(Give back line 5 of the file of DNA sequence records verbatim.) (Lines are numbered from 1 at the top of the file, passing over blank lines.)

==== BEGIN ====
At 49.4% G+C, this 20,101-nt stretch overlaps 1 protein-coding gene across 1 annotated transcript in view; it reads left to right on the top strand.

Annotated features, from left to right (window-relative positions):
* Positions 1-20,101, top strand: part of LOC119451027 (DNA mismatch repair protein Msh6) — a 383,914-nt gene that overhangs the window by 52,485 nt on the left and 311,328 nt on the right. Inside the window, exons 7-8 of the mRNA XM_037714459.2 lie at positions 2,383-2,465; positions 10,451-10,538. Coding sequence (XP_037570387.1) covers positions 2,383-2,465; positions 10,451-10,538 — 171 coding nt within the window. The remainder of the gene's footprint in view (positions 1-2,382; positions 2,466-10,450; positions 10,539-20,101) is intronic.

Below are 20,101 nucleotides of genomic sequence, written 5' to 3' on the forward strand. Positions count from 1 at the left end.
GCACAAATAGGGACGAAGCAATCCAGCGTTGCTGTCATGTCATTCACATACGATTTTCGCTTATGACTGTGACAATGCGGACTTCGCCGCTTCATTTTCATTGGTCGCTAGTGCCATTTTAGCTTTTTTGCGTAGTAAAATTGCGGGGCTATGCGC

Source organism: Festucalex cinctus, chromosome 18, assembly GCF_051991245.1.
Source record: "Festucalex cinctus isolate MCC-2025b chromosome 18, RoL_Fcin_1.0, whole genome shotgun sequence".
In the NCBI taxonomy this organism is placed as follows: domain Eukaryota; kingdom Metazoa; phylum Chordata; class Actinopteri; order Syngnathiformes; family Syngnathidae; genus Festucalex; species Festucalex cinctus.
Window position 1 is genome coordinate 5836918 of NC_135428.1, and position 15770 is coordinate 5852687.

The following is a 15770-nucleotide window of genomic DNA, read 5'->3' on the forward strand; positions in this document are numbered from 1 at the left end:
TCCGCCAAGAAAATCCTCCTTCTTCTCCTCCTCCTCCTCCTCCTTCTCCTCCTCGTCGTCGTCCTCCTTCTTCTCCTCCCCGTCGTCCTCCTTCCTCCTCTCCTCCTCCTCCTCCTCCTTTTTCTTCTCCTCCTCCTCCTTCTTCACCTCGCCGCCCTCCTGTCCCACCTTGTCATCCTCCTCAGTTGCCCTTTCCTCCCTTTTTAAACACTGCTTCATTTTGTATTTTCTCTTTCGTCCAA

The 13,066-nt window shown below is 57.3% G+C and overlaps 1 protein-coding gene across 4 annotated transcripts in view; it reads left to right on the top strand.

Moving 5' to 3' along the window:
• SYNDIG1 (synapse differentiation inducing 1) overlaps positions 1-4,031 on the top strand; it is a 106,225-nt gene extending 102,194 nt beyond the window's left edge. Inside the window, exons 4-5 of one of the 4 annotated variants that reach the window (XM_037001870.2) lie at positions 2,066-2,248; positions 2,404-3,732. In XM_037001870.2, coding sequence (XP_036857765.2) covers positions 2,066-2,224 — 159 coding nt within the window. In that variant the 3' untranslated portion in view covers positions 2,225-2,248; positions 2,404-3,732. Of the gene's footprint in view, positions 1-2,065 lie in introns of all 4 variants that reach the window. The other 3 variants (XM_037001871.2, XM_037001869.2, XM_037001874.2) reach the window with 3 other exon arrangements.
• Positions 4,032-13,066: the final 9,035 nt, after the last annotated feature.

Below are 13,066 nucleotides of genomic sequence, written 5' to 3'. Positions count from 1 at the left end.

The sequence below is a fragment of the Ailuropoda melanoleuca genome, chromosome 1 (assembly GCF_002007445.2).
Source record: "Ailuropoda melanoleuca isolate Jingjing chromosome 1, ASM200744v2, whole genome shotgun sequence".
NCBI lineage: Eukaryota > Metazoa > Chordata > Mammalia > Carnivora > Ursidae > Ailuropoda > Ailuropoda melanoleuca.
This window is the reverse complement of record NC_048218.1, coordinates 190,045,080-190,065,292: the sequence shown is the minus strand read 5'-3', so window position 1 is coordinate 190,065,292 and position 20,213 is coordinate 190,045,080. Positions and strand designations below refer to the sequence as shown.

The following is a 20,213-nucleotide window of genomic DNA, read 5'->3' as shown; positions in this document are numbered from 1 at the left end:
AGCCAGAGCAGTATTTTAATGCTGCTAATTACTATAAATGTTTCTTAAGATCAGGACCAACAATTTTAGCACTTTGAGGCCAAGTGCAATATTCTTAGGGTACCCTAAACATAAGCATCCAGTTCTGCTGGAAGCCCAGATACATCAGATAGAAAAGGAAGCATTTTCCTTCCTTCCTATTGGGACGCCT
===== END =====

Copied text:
GCACAAATAGGGACGAAGCAATCCAGCGTTGCTGTCATGTCATTCACATACGATTTTCGCTTATGACTGTGACAATGCGGACTTCGCCGCTTCATTTTCATTGGTCGCTAGTGCCATTTTAGCTTTTTTGCGTAGTAAAATTGCGGGGCTATGCGC